3. A tropospheric radio link comprising: a transmitter for transmitting `a signal having a carrier frequency; means for cyclically tuning said frequency to sweep a predetermined frequency band during first periodically repeated time intervals according to a predetermined law and to be constantly equal to one of the frequencies comprised in said frequency band during second periodically repeated time intervals separating two consecutive first time intervals said first and second intervals having respectively fixed first and second durations t and T; a receiver for receiving said signal; means for tuning said receiver to said transmitter during said first time intervals; a peak voltmeter associated with said receiver for measuring the peak amplitude of said received signal during said first time intervals; means for measuring the frequency corresponding to said peak amplitude; means for generating an information signal cor-responding to said peak amplitude frequency; a return channel for transmitting said information signal; means associated with said transmitter for receiving said signal; and synchronizing means in said receiver and in said transmitter for tuning said receiver and said transmitter to said peak amplitude frequency during said second time intervals.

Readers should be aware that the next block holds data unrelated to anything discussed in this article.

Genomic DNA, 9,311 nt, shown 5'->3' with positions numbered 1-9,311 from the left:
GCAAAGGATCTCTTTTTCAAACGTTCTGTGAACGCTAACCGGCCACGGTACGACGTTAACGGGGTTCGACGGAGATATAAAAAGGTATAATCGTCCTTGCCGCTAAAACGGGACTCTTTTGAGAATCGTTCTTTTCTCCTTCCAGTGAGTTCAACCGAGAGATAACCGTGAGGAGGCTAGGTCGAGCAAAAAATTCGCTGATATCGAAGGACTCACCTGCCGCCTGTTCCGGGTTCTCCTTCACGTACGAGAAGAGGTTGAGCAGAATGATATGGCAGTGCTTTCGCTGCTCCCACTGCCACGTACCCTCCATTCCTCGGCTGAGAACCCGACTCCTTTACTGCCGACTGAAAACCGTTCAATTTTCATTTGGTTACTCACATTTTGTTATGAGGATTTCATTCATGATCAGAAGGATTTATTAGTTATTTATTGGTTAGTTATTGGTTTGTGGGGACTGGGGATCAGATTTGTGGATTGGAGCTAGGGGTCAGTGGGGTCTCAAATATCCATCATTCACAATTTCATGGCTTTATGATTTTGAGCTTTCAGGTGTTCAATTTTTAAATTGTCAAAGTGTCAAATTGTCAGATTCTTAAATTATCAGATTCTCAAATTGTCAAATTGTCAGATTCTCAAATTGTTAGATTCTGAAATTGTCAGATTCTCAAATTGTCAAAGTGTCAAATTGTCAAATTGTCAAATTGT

4. A tropospheric radio link comprising: a transmitter for transmitting a signal having a carrier frequency; a receiver for receiving said signal; a peak voltmeter associated with said receiver for measuring the peak amplitude of said received signal during periodically repeated predetermined time intervals said first and second intervals having respectively fixed first and second durations t and T; means for measuring the frequency corresponding to said peak amplitude; means for generating an information signal corresponding to said peak amplitude frequency; respective frequency control means in said transmitter and receiver; a return channel for transmitting said information signal to said transmitter frequency control means; clock means in said transmitter and receiver; means for synchronizing said clock means of said receiver to said clock means of said transmitter; in said transmitter and in said receiver respective carrier frequency modulating means, controlled by said clock means and by said frequency control means for cyclically tuning said frequency to sweep a predetermined frequency band according to a predetermined pattern during said predetermined periodically repeated time intervals and to be constantly equal to one of the frequencies comprised in said frequency band during further periodically repeated time intervals respectively intervening between said predetermined time intervals.